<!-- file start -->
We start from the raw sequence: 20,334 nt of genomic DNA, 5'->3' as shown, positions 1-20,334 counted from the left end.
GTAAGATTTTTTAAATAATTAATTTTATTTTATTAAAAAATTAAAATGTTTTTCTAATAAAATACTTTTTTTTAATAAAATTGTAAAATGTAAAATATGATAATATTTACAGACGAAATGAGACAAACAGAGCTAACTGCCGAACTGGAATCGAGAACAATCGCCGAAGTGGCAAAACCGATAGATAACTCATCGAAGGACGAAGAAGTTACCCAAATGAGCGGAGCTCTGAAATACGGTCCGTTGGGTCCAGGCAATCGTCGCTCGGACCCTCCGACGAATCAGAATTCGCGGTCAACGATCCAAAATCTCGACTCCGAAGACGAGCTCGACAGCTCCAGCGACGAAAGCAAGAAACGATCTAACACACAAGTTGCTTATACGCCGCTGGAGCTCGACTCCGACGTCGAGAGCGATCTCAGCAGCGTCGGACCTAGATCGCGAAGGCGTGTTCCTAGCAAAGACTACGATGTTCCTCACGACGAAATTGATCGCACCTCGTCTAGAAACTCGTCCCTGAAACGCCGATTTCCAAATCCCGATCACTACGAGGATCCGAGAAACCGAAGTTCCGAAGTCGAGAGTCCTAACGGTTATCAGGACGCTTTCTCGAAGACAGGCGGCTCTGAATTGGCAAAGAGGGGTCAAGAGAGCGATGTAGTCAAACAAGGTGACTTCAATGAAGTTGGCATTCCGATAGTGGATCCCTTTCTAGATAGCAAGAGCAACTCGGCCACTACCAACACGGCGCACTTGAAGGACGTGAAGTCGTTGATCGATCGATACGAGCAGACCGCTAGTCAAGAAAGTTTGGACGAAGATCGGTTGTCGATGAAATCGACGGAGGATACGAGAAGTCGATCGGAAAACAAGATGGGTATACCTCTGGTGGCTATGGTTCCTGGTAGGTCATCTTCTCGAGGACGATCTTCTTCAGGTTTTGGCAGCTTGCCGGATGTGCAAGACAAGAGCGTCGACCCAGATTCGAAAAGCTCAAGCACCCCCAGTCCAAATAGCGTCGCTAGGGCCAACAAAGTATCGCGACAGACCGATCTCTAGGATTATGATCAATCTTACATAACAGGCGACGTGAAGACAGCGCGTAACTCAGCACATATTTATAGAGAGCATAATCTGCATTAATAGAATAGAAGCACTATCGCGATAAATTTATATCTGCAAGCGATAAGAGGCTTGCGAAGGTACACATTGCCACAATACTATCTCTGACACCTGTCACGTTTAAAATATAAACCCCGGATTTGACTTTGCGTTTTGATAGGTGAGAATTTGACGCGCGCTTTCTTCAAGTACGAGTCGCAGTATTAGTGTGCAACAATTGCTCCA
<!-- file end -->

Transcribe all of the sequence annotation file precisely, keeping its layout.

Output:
We start from the raw sequence: 20,334 nt of genomic DNA, 5'->3' as shown, positions 1-20,334 counted from the left end.
GTAAGATTTTTTAAATAATTAATTTTATTTTATTAAAAAATTAAAATGTTTTTCTAATAAAATACTTTTTTTTAATAAAATTGTAAAATGTAAAATATGATAATATTTACAGACGAAATGAGACAAACAGAGCTAACTGCCGAACTGGAATCGAGAACAATCGCCGAAGTGGCAAAACCGATAGATAACTCATCGAAGGACGAAGAAGTTACCCAAATGAGCGGAGCTCTGAAATACGGTCCGTTGGGTCCAGGCAATCGTCGCTCGGACCCTCCGACGAATCAGAATTCGCGGTCAACGATCCAAAATCTCGACTCCGAAGACGAGCTCGACAGCTCCAGCGACGAAAGCAAGAAACGATCTAACACACAAGTTGCTTATACGCCGCTGGAGCTCGACTCCGACGTCGAGAGCGATCTCAGCAGCGTCGGACCTAGATCGCGAAGGCGTGTTCCTAGCAAAGACTACGATGTTCCTCACGACGAAATTGATCGCACCTCGTCTAGAAACTCGTCCCTGAAACGCCGATTTCCAAATCCCGATCACTACGAGGATCCGAGAAACCGAAGTTCCGAAGTCGAGAGTCCTAACGGTTATCAGGACGCTTTCTCGAAGACAGGCGGCTCTGAATTGGCAAAGAGGGGTCAAGAGAGCGATGTAGTCAAACAAGGTGACTTCAATGAAGTTGGCATTCCGATAGTGGATCCCTTTCTAGATAGCAAGAGCAACTCGGCCACTACCAACACGGCGCACTTGAAGGACGTGAAGTCGTTGATCGATCGATACGAGCAGACCGCTAGTCAAGAAAGTTTGGACGAAGATCGGTTGTCGATGAAATCGACGGAGGATACGAGAAGTCGATCGGAAAACAAGATGGGTATACCTCTGGTGGCTATGGTTCCTGGTAGGTCATCTTCTCGAGGACGATCTTCTTCAGGTTTTGGCAGCTTGCCGGATGTGCAAGACAAGAGCGTCGACCCAGATTCGAAAAGCTCAAGCACCCCCAGTCCAAATAGCGTCGCTAGGGCCAACAAAGTATCGCGACAGACCGATCTCTAGGATTATGATCAATCTTACATAACAGGCGACGTGAAGACAGCGCGTAACTCAGCACATATTTATAGAGAGCATAATCTGCATTAATAGAATAGAAGCACTATCGCGATAAATTTATATCTGCAAGCGATAAGAGGCTTGCGAAGGTACACATTGCCACAATACTATCTCTGACACCTGTCACGTTTAAAATATAAACCCCGGATTTGACTTTGCGTTTTGATAGGTGAGAATTTGACGCGCGCTTTCTTCAAGTACGAGTCGCAGTATTAGTGTGCAACAATTGCTCCA